Spanish banks are fattening their sovereign debt portfolio once again since the pandemic began, with one notable exception. Santander is moving against the tide and, far from having taken advantage of the rise in yields that occurred in March or the subsequent rally with which to accumulate capital gains thanks to the intervention of central banks, it has cut its sovereign risk on the balance sheet accordingly. drastic. In the first half of the year, its holdings of Spanish sovereign debt fell by 10,150 million euros, according to data registered with the CNMV.
“These are portfolio sales within the framework of balance sheet management and management of exposure to interest rate risk,” as explained by the entity. Thus, its holding of Spanish public debt has suffered a sharp fall of 28.7% in the semester, to a total of 25,217 million euros. The bank prolongs the divestments it already made in the second half of 2019, so that its Spanish bond portfolio has decreased by 40% in the last year.
In June of last year, Santander was, in fact, the Spanish entity with the highest national sovereign risk on balance sheet, for almost 42,000 million euros. It started selling despite the fact that yields began to rise then from historical lows – the 10-year bond touched 0% in August of last year – and that it was in March when the great opportunity opened for the sector of squeeze out the income stream from investing in debt. The rise in yields ensures a higher coupon for the bonds in the portfolio and the subsequent fall in yields, more capital gains thanks to the rise in the prices of these assets.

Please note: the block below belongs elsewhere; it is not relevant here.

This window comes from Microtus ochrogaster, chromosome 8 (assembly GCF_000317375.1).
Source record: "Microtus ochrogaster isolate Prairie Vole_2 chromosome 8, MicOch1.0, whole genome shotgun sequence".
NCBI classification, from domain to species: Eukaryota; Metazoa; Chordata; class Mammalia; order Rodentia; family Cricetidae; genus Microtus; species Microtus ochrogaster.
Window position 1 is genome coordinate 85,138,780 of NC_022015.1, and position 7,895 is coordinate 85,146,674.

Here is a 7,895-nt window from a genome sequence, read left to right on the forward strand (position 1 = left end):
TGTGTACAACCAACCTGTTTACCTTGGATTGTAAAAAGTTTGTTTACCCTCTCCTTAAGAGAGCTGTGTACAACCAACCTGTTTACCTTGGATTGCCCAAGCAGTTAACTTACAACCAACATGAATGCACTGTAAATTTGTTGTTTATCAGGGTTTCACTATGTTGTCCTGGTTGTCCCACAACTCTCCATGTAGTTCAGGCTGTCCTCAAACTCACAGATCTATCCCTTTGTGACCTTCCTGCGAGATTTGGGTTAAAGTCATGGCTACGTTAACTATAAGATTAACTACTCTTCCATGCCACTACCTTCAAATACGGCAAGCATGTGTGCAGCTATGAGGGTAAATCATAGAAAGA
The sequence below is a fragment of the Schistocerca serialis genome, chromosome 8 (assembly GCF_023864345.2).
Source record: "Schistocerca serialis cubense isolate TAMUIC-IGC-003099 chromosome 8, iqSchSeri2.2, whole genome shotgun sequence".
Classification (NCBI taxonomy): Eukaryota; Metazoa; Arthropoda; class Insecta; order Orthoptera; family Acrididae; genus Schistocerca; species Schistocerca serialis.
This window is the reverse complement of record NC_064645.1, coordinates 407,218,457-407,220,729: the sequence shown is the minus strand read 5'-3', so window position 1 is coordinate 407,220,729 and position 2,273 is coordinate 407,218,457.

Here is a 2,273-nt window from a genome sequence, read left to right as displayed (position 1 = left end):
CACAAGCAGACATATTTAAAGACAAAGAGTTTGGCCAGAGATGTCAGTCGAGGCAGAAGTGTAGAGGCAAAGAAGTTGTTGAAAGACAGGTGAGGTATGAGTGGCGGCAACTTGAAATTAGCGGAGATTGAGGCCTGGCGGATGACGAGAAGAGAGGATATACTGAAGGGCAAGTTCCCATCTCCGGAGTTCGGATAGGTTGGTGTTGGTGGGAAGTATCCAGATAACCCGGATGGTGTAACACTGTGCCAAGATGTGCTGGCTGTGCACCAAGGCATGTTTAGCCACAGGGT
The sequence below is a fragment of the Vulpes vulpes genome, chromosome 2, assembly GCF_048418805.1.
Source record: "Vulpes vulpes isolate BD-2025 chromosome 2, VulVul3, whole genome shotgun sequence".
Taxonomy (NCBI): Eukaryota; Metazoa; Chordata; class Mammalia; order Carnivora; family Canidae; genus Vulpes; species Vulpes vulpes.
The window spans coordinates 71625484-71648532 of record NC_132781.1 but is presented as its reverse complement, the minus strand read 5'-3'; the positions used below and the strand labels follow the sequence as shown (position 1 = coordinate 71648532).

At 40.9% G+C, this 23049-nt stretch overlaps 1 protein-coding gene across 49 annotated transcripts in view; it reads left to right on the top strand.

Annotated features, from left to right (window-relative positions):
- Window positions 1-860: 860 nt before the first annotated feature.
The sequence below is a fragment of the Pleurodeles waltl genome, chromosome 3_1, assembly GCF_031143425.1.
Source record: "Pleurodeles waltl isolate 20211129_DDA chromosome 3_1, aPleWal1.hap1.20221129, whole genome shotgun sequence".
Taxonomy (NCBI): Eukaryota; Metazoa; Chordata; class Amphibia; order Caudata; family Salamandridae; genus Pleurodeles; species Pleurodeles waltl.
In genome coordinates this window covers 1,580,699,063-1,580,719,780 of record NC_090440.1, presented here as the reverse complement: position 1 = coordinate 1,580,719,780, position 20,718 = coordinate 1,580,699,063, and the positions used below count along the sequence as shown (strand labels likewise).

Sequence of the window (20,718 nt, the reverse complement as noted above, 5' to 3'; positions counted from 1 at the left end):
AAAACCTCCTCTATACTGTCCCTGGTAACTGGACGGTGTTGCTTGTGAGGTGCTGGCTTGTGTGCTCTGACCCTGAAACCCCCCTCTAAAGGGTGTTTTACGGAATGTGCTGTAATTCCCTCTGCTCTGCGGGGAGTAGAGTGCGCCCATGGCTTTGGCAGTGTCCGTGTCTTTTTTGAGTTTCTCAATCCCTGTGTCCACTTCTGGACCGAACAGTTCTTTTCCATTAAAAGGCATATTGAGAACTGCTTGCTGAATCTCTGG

The sales of Spanish sovereign debt have in fact been reflected in Santander’s income statement. The entity acknowledges that the decrease in the net interest margin in the first semester is due, among other causes, to the lower volume of the debt portfolio, in addition to the lower interest rates.
Santander’s baton is now taken by CaixaBank, at the head of the bank both due to the size of its portfolio of Spanish public debt and the intensity of the increase registered so far this year. At the end of June, its holdings of Spanish sovereign debt had grown 36.7% compared to December, to 44,991 million euros. The entity started from a relatively low level at the end of 2019, after having reduced its Spanish debt portfolio by 13% during the second half of last year. And he took advantage of the increase in returns at the beginning of the pandemic to increase positions, without now having an urgency to modify the size of the portfolio.
BBVA did the same, whose holdings of Spanish sovereign debt increased 34% in the first half, to 28,913 million euros. Sabadell has also increased its portfolio of Spanish bonds during the first half of the year with a similar intensity, of 30.5%, to 16,864 million euros.
With the exception of Santander, Spanish banks have started the reverse path in recent years to that of recent years, in which they have reduced their sovereign risk on the balance sheet while at the same time recording juicy capital gains. Its portfolio of sovereign bonds soared in the previous crisis, when the high yields and high liquidity offered by the ECB made the bank a fundamental buyer for the Treasury and key to financing the State.
The sector thus arrives at the current crisis with a reduced debt portfolio, in general terms, and therefore with room to increase it. At the end of May, the financial sector as a whole had already raised its holdings of Spanish sovereign debt to highs in December 2016, with a volume of 170,154 million euros.
Although focused on giving credit, the enormous injection of TLTRO III liquidity from the ECB, for 1.3 trillion to all banks, is also an opportunity for the sector to acquire bonds.